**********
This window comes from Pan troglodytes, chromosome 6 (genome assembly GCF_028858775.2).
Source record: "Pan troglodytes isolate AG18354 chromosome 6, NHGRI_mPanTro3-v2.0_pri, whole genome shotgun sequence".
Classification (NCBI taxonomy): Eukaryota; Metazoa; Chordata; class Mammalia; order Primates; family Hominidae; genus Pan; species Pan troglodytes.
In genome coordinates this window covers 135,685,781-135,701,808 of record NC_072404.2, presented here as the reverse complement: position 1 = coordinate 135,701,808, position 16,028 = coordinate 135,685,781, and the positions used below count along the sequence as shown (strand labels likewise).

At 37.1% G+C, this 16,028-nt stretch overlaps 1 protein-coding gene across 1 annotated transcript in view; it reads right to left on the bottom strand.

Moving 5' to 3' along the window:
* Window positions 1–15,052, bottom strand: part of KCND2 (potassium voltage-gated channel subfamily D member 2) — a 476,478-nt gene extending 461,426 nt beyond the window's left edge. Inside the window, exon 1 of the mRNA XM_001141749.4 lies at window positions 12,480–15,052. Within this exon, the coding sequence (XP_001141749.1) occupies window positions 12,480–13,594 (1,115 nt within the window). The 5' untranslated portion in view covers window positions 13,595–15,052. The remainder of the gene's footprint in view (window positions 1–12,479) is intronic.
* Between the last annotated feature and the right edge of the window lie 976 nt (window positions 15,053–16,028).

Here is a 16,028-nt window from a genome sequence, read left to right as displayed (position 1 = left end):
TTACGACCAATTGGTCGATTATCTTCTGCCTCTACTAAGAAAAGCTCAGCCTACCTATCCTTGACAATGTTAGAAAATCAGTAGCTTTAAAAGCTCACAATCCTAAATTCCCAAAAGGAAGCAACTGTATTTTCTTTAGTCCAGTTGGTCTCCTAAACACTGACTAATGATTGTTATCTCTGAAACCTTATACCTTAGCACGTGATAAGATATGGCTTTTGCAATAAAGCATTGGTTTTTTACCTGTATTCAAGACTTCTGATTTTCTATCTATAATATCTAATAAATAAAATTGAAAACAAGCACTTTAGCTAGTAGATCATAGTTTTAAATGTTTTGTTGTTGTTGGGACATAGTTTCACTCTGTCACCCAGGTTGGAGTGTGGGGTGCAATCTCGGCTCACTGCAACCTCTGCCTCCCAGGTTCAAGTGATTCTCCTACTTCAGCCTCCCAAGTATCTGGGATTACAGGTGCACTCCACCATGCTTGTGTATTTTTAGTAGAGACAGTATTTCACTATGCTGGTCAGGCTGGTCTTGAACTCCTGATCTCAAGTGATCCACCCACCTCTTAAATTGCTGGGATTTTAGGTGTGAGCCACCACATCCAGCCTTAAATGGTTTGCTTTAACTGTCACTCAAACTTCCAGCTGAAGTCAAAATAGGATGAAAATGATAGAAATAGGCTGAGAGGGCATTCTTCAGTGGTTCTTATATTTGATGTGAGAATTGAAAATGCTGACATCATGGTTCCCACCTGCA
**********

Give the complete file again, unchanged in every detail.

This window comes from Pan troglodytes, chromosome 6 (genome assembly GCF_028858775.2).
Source record: "Pan troglodytes isolate AG18354 chromosome 6, NHGRI_mPanTro3-v2.0_pri, whole genome shotgun sequence".
Classification (NCBI taxonomy): Eukaryota; Metazoa; Chordata; class Mammalia; order Primates; family Hominidae; genus Pan; species Pan troglodytes.
In genome coordinates this window covers 135,685,781-135,701,808 of record NC_072404.2, presented here as the reverse complement: position 1 = coordinate 135,701,808, position 16,028 = coordinate 135,685,781, and the positions used below count along the sequence as shown (strand labels likewise).

At 37.1% G+C, this 16,028-nt stretch overlaps 1 protein-coding gene across 1 annotated transcript in view; it reads right to left on the bottom strand.

Moving 5' to 3' along the window:
* Window positions 1–15,052, bottom strand: part of KCND2 (potassium voltage-gated channel subfamily D member 2) — a 476,478-nt gene extending 461,426 nt beyond the window's left edge. Inside the window, exon 1 of the mRNA XM_001141749.4 lies at window positions 12,480–15,052. Within this exon, the coding sequence (XP_001141749.1) occupies window positions 12,480–13,594 (1,115 nt within the window). The 5' untranslated portion in view covers window positions 13,595–15,052. The remainder of the gene's footprint in view (window positions 1–12,479) is intronic.
* Between the last annotated feature and the right edge of the window lie 976 nt (window positions 15,053–16,028).

Here is a 16,028-nt window from a genome sequence, read left to right as displayed (position 1 = left end):
TTACGACCAATTGGTCGATTATCTTCTGCCTCTACTAAGAAAAGCTCAGCCTACCTATCCTTGACAATGTTAGAAAATCAGTAGCTTTAAAAGCTCACAATCCTAAATTCCCAAAAGGAAGCAACTGTATTTTCTTTAGTCCAGTTGGTCTCCTAAACACTGACTAATGATTGTTATCTCTGAAACCTTATACCTTAGCACGTGATAAGATATGGCTTTTGCAATAAAGCATTGGTTTTTTACCTGTATTCAAGACTTCTGATTTTCTATCTATAATATCTAATAAATAAAATTGAAAACAAGCACTTTAGCTAGTAGATCATAGTTTTAAATGTTTTGTTGTTGTTGGGACATAGTTTCACTCTGTCACCCAGGTTGGAGTGTGGGGTGCAATCTCGGCTCACTGCAACCTCTGCCTCCCAGGTTCAAGTGATTCTCCTACTTCAGCCTCCCAAGTATCTGGGATTACAGGTGCACTCCACCATGCTTGTGTATTTTTAGTAGAGACAGTATTTCACTATGCTGGTCAGGCTGGTCTTGAACTCCTGATCTCAAGTGATCCACCCACCTCTTAAATTGCTGGGATTTTAGGTGTGAGCCACCACATCCAGCCTTAAATGGTTTGCTTTAACTGTCACTCAAACTTCCAGCTGAAGTCAAAATAGGATGAAAATGATAGAAATAGGCTGAGAGGGCATTCTTCAGTGGTTCTTATATTTGATGTGAGAATTGAAAATGCTGACATCATGGTTCCCACCTGCA